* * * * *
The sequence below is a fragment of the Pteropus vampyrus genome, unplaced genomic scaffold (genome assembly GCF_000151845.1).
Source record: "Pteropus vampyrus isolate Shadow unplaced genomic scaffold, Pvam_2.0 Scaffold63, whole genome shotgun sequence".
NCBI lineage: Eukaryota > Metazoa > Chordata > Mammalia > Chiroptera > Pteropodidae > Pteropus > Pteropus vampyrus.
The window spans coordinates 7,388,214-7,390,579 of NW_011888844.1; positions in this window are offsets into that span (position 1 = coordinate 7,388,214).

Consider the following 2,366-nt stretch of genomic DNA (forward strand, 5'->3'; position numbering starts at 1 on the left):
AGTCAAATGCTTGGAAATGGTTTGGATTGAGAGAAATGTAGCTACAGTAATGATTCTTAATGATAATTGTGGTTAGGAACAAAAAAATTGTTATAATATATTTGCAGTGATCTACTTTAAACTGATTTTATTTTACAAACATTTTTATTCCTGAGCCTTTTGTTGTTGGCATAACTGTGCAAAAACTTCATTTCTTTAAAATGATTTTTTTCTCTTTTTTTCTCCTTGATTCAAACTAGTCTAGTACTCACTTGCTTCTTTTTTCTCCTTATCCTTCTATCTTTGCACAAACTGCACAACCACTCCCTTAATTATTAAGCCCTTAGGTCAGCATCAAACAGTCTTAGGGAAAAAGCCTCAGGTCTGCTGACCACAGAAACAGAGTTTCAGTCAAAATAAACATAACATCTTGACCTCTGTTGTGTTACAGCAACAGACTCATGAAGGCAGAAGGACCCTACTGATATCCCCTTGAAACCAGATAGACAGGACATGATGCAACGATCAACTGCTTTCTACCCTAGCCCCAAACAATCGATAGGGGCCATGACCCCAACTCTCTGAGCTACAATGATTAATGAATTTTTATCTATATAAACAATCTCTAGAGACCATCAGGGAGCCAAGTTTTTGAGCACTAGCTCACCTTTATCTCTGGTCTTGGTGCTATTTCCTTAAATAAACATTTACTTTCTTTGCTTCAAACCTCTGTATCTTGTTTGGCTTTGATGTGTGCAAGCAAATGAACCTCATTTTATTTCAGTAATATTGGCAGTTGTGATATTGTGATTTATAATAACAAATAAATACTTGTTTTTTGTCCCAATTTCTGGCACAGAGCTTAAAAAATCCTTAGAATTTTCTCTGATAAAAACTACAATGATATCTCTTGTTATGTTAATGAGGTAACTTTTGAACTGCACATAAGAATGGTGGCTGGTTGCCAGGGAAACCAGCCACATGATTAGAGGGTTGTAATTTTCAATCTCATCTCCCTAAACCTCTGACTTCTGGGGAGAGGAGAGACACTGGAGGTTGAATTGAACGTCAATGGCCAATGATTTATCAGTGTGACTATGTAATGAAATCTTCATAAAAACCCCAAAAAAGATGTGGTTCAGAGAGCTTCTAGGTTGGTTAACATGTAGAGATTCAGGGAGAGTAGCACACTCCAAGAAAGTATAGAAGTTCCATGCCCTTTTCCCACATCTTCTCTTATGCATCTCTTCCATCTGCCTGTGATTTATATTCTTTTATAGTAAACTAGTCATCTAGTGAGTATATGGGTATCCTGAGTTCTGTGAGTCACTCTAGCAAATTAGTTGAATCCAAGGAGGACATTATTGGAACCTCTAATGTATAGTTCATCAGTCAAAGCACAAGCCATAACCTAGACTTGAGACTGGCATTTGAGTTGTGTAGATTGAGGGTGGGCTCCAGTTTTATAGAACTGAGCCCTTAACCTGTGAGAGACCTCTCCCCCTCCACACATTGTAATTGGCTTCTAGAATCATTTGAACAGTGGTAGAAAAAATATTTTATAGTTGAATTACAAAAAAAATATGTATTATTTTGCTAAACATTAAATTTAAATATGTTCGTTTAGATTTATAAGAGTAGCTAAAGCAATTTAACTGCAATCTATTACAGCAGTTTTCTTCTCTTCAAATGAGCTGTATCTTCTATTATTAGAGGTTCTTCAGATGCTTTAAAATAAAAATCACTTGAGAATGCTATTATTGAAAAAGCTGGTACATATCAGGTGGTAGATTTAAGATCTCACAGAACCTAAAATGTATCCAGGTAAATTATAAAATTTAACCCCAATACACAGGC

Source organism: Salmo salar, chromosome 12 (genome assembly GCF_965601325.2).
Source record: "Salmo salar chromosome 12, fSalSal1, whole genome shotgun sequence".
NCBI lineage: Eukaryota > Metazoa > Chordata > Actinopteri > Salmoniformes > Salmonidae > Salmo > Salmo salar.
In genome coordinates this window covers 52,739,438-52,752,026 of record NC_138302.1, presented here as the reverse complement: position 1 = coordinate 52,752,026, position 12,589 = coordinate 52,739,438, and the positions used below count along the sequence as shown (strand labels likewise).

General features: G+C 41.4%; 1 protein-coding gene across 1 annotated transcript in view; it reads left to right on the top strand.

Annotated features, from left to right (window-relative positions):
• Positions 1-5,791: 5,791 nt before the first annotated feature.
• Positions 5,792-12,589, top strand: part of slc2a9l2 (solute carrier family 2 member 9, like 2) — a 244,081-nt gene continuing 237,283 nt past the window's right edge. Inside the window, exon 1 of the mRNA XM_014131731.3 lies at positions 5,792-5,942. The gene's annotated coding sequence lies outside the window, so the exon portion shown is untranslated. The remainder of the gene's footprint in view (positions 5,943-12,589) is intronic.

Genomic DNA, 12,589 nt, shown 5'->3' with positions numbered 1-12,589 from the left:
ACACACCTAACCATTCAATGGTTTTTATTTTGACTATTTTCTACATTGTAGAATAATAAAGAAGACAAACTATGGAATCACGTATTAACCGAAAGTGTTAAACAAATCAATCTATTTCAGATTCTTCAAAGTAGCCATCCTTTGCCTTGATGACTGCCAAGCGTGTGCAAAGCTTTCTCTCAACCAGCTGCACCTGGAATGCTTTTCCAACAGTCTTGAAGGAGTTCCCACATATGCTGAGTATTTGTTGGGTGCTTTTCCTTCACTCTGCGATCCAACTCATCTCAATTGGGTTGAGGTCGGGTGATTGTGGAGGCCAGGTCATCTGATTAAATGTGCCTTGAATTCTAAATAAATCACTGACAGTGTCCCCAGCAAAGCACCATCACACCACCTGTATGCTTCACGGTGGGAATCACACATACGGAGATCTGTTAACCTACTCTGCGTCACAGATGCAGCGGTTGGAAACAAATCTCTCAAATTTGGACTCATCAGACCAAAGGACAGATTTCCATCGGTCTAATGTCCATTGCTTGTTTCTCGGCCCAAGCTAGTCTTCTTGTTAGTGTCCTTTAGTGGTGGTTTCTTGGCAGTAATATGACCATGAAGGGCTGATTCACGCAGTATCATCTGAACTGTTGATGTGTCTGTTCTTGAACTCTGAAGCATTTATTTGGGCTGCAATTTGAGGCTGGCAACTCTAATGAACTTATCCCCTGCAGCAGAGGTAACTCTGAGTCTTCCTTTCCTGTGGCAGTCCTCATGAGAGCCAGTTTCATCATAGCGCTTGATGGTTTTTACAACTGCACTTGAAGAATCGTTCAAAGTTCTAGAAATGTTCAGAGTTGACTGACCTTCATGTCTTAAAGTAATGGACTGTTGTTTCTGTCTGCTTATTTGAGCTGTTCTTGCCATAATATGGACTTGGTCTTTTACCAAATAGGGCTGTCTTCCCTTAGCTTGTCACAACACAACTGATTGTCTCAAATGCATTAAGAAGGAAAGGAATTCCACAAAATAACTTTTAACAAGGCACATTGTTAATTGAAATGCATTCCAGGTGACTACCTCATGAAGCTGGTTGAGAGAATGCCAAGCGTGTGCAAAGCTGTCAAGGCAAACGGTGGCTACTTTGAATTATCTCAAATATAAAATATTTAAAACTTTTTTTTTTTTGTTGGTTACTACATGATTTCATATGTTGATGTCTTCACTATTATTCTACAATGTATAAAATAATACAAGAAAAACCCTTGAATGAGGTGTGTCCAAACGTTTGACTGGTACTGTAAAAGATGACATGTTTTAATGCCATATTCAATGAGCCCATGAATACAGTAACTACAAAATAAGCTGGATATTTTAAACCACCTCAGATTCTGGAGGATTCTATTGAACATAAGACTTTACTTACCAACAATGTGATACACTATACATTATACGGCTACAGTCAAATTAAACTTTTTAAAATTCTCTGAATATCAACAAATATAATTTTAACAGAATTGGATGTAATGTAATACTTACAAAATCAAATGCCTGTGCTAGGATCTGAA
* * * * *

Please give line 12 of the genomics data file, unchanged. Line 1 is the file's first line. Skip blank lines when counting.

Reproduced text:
Annotated features, from left to right (window-relative positions):